The post-Cold War world has witnessed what may prove to be one of its most hopeful moments: the emergence of the first democratic multiracial government in Africa.
The election of Nelson Mandela and the creation of a government of national unity in South Africa is only the first step of what is bound to be a long and difficult journey. Conflicts among and within ethnic groups, devising a balance between central and provincial authorities and the possible insistence by the newly enfranchised majority on more rapid social and economic progress than the system can bear have the potential to defeat the promise.
South Africa encompasses more ethnic groups than almost any other country: Europeans, Africans, Indians and Cape Coloreds--descendants of the original Hottentot population in the Cape province. The European population is divided between those of English and Dutch origin who fought each other earlier this century and continue as political rivals. Within the African population, the Zulu leadership claims autonomy from the Xhosa-dominated African National Congress, a federalism perceived by many in the ANC as the forerunner of secession.
Ethnic rivalries are complicated by what Mandela describes as the tendency of veterans of the anti-apartheid resistance to apply a definition of democracy relying on consensus and intolerant of opposition. Nor is proclivity to violence confined to one group.
Inkatha has a militia and the European Community’s militant wing has always rejected a multiracial solution. Moreover, societies reared on the British parliamentary system find the concept of checks and balances alien. Even Mandela has expressed perplexity with the idea of judicial review, on the ground that a non-elected body should not be able to overrule an elected one.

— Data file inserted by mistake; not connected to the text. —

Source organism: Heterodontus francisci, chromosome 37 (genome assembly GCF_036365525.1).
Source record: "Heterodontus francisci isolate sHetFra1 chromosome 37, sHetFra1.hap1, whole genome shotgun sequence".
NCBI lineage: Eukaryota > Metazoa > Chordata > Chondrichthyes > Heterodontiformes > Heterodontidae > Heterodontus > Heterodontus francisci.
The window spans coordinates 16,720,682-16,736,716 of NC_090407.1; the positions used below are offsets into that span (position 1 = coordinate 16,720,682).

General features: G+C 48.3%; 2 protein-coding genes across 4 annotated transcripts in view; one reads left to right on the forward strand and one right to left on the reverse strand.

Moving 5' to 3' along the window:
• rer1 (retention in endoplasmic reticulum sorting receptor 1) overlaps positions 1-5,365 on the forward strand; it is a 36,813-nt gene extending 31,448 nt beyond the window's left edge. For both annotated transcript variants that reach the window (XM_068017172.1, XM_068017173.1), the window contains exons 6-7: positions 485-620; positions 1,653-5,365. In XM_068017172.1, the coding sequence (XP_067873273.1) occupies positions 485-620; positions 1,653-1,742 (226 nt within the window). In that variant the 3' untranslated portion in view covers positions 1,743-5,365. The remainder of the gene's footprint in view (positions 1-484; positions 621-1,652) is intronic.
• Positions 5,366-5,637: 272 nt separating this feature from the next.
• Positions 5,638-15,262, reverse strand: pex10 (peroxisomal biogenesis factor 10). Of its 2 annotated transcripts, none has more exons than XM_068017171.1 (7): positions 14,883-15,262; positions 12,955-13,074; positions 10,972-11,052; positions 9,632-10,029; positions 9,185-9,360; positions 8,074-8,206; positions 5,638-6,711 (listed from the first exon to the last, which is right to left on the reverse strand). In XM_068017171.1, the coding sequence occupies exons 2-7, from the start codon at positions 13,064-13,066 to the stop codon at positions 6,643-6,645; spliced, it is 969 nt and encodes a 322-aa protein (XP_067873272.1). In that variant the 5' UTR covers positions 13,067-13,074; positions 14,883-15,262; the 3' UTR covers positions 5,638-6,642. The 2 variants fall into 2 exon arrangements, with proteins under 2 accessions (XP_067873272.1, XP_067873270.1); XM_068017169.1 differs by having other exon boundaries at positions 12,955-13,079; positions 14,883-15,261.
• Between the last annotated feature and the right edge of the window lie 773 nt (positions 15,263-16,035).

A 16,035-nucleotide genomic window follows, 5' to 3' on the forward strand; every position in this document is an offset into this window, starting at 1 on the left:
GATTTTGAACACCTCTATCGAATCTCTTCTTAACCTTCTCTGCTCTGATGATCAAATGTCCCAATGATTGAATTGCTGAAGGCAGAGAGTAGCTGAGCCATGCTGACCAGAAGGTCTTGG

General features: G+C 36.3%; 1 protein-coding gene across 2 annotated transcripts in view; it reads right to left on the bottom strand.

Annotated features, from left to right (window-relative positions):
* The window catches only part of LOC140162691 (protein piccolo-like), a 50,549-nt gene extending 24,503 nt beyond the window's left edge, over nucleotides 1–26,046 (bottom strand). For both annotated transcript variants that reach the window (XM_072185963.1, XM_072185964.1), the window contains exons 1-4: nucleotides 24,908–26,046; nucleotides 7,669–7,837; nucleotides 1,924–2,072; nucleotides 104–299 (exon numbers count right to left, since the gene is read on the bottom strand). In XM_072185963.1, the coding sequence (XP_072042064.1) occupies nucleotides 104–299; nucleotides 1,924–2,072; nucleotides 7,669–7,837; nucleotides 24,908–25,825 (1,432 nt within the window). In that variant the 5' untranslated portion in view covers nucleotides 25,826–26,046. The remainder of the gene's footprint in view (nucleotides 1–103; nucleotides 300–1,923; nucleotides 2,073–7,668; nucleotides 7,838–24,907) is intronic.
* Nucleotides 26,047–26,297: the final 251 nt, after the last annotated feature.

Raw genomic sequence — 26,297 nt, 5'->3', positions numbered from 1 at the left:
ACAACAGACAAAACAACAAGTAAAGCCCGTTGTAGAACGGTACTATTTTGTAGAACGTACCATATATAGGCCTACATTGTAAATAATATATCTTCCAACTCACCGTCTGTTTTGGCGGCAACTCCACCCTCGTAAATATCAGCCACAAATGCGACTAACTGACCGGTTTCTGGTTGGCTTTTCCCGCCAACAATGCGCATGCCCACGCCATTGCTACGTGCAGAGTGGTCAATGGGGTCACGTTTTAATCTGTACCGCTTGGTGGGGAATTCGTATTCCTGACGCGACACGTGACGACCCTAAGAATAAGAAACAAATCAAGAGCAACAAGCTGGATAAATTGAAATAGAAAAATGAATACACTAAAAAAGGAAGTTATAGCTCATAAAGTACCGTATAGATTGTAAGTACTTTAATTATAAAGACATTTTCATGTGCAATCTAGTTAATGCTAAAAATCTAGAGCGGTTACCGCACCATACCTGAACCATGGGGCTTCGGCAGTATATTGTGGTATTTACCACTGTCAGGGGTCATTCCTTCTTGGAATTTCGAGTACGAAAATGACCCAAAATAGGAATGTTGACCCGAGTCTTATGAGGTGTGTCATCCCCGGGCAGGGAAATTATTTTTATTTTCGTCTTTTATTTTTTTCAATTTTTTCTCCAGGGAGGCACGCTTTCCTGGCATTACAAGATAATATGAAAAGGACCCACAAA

Nevertheless, these problems are being addressed by an extraordinary array of leaders. When defending himself against the charge of treason in 1964, Mandela, whose career is the embodiment of endurance made possible by spiritual depth, affirmed his devotion to a multiracial society. He has kept his word.
The transformation of Frederik W. de Klerk is equally astonishing. Until he came to power, apartheid had reigned supreme for half a century. Its end occurred with a speed unimaginable even a decade earlier and with only a minimum of violence. By 1991, De Klerk could pronounce as an Afrikaner goal what had only yesterday been illegal:
“We want to make all South Africans proud; we want to build a South African nation in which, yes, all the various composite parts can feel safe, in which there will be acceptance of joined and common goals. . . . A new vision for our country is crystallizing, a vision of justice, fairness, equality and democracy.”
As an essentially tribal leader, Zulu Chief Mangosuthu Gatsha Buthelezi had less reason to change. His insistence on autonomy and some kind of federalist solution has remained constant. Still, he deserves credit for raising a crucial challenge to South African democracy: how to reconcile the rule of the majority with the rights of ethnic minorities. For as long as voting largely follows ethnic or tribal lines, the minority can never hope to become a majority. At the same time, the ANC has reason for its concern that if the ethnic divisions are enshrined as sacrosanct, unity may remain elusive.